The ill-considered proposal in the 2017 Budget to compel all e commerce transactions to be conducted over a yet-to-be-designed government platform has come up for discussion again. Lahiru Pathmalal, CEO of Takas, one of the Sri Lanka’s more visible e-commerce businesses had this to say to the Sunday Times:
“What is ideal is a tax holiday for e-commerce/tech related business that makes heavy investments into growth,” he said.
“There has been discussion in regard to travel related booking engines being taxed such as AirBNB and Bookings.com. I believe taxing of booking engines is be ill timed,” he claimed.
All funds collected by these booking engines are transferred to the Sri Lankan business other than the commission they charge for their services (much like a traditional travel agent who is based outside Lanka).
“Which means the hotel revenue (if making profits) is taxable by the Lankan government. If taxes are levied on these booking engines without prior consultation and agreement there is a chance of these leaving Sri Lanka which means small businesses that depend on these will get adversely affected,” he pointed out.
AirBnB will close down operations in Sri Lanka if the government tries to interfere in their business. This will affect around 7000 families depending on it by renting out their spare rooms for foreign travelers, another e-commerce firm head said.
The ministry should start a dialogue with e-commerce firms, ICT experts and eminent economists, before trying to regularise the sector and impose any taxes on the industry, he emphasised.
Pathmalal is right. The government must consider the revenues small businesses will lose if they are shut out from the use of the popular platforms.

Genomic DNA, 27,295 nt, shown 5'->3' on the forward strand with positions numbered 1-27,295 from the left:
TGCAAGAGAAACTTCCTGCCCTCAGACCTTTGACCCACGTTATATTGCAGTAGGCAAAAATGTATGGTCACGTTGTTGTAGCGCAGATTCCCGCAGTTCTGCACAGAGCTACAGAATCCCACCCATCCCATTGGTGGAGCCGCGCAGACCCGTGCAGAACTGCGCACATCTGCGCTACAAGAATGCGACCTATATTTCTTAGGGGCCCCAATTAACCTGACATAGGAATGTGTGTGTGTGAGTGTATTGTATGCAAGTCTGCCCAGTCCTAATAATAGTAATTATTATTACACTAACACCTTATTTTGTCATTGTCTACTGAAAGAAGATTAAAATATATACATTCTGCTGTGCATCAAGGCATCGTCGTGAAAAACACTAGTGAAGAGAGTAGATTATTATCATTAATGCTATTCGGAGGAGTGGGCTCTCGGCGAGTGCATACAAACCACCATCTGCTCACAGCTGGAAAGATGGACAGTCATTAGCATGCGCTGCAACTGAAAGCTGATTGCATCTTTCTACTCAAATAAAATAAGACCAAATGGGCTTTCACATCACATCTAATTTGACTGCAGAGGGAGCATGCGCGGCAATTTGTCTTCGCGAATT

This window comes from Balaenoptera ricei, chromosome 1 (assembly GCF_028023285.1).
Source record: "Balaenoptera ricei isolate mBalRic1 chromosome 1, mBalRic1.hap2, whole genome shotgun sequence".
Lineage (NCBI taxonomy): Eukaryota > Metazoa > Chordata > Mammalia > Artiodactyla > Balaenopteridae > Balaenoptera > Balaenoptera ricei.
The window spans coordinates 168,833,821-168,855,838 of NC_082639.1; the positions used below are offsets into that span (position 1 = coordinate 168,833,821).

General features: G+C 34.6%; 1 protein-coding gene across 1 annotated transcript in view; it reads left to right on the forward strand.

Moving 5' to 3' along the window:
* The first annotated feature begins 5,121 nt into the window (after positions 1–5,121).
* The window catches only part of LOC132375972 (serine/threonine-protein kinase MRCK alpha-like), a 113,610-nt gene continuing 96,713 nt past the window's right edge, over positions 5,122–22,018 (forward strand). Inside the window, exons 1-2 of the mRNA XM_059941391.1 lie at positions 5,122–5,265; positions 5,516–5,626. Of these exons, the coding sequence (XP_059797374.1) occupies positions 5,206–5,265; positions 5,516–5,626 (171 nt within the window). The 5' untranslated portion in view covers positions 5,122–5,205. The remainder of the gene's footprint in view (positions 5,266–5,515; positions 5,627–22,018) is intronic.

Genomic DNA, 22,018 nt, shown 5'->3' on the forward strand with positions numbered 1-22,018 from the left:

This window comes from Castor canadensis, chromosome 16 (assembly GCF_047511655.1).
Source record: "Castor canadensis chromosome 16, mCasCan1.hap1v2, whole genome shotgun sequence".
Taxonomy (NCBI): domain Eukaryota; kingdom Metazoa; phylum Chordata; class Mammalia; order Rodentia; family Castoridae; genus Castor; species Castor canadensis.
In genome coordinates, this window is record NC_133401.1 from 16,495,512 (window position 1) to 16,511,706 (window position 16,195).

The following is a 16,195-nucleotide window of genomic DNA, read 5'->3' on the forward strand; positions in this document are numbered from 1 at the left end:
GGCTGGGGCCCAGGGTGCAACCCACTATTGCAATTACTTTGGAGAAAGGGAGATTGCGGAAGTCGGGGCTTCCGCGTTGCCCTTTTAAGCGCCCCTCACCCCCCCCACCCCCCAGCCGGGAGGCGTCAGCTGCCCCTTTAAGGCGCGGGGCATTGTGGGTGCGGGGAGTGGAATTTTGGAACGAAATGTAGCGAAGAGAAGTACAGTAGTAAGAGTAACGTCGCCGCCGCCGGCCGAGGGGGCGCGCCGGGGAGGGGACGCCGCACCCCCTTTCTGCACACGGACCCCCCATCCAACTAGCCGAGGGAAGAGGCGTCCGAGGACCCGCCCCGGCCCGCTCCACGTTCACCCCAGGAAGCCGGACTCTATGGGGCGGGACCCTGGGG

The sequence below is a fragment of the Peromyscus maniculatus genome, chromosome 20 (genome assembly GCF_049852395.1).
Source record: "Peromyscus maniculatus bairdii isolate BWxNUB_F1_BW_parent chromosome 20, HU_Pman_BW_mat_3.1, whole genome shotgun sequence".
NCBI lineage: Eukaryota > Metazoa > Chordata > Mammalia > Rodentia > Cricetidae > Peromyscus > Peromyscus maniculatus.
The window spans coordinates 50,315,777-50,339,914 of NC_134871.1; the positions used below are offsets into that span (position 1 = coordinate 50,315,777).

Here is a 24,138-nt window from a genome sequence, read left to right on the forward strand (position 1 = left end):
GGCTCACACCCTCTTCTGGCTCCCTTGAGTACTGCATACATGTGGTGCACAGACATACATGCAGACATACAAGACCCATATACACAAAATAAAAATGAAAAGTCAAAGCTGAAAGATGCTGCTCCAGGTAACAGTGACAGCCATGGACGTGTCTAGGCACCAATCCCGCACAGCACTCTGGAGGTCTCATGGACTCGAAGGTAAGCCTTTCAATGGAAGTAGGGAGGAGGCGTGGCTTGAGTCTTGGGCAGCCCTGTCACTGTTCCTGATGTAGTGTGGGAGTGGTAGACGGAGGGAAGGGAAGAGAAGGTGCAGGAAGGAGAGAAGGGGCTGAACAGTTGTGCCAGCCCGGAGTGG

But it would have helped if the Minister had actually consulted knowledgeable people within government and outside before announcing his solution. Or considered the ability of the government of Sri Lanka to leverage access to a market of only 20 million to compel international giants such as Amazon and E Bay to use his yet-to-be developed common platform.
The identified problem is simple enough: a “bricks and mortar” supplier located in Sri Lanka is liable to collect VAT or other relevant taxes for certain transactions, while a digital commerce vendor located outside the country engaged in the identical business is not. How can the “playing field” be levelled in favour of the domestic, tax-paying vendor? How can this be balanced with the objectives of promoting digital commerce?
Sri Lanka is not the first country to face this problem. But it is the first country to ask a poorly performing government ICT agency to create a common platform and hope that all international digital commerce vendors start using it.
It is worth looking at how the European Union, which seeks to create a digital single market by removing barriers to cross-border digital commerce, has sought to address this problem. With digital commerce already amounting to 7% of retail sales (both the base and the percentage being magnitudes higher than Sri Lanka), the EU would have significant leverage over digital commerce vendors who could not afford to stay out of this massive market. Was the solution a “common government platform” that would be operated by Government? No.
– See more on Daily FT.